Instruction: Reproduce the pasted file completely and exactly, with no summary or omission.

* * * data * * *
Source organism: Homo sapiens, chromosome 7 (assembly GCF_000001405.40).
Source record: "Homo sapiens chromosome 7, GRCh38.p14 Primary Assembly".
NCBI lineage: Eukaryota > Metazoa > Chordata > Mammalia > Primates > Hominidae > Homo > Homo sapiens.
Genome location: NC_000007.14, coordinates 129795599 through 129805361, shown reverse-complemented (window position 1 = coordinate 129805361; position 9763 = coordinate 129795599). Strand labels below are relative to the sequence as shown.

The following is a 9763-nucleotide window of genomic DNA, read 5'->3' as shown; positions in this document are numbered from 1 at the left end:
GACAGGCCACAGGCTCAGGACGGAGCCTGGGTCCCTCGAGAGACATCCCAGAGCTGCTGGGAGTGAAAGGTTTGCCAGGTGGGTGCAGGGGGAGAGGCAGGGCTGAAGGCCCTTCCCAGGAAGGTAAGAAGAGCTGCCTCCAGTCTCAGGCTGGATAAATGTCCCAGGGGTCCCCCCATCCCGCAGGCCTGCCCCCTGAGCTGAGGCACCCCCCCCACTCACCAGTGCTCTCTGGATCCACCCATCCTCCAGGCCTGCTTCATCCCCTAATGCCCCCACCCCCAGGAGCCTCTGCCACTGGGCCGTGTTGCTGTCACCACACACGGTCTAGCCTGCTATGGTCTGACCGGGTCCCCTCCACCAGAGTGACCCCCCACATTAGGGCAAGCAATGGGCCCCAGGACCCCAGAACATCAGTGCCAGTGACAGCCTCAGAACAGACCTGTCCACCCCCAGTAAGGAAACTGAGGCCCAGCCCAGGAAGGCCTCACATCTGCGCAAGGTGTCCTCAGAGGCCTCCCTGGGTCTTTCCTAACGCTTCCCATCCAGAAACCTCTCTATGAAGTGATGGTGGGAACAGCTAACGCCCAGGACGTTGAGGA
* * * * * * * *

Source organism: Homo sapiens, chromosome 7 (assembly GCF_000001405.40).
Source record: "Homo sapiens chromosome 7, GRCh38.p14 Primary Assembly".
NCBI lineage: Eukaryota > Metazoa > Chordata > Mammalia > Primates > Hominidae > Homo > Homo sapiens.
Genome location: NC_000007.14, coordinates 129795599 through 129805361, shown reverse-complemented (window position 1 = coordinate 129805361; position 9763 = coordinate 129795599). Strand labels below are relative to the sequence as shown.

The following is a 9763-nucleotide window of genomic DNA, read 5'->3' as shown; positions in this document are numbered from 1 at the left end:
GACAGGCCACAGGCTCAGGACGGAGCCTGGGTCCCTCGAGAGACATCCCAGAGCTGCTGGGAGTGAAAGGTTTGCCAGGTGGGTGCAGGGGGAGAGGCAGGGCTGAAGGCCCTTCCCAGGAAGGTAAGAAGAGCTGCCTCCAGTCTCAGGCTGGATAAATGTCCCAGGGGTCCCCCCATCCCGCAGGCCTGCCCCCTGAGCTGAGGCACCCCCCCCACTCACCAGTGCTCTCTGGATCCACCCATCCTCCAGGCCTGCTTCATCCCCTAATGCCCCCACCCCCAGGAGCCTCTGCCACTGGGCCGTGTTGCTGTCACCACACACGGTCTAGCCTGCTATGGTCTGACCGGGTCCCCTCCACCAGAGTGACCCCCCACATTAGGGCAAGCAATGGGCCCCAGGACCCCAGAACATCAGTGCCAGTGACAGCCTCAGAACAGACCTGTCCACCCCCAGTAAGGAAACTGAGGCCCAGCCCAGGAAGGCCTCACATCTGCGCAAGGTGTCCTCAGAGGCCTCCCTGGGTCTTTCCTAACGCTTCCCATCCAGAAACCTCTCTATGAAGTGATGGTGGGAACAGCTAACGCCCAGGACGTTGAGGA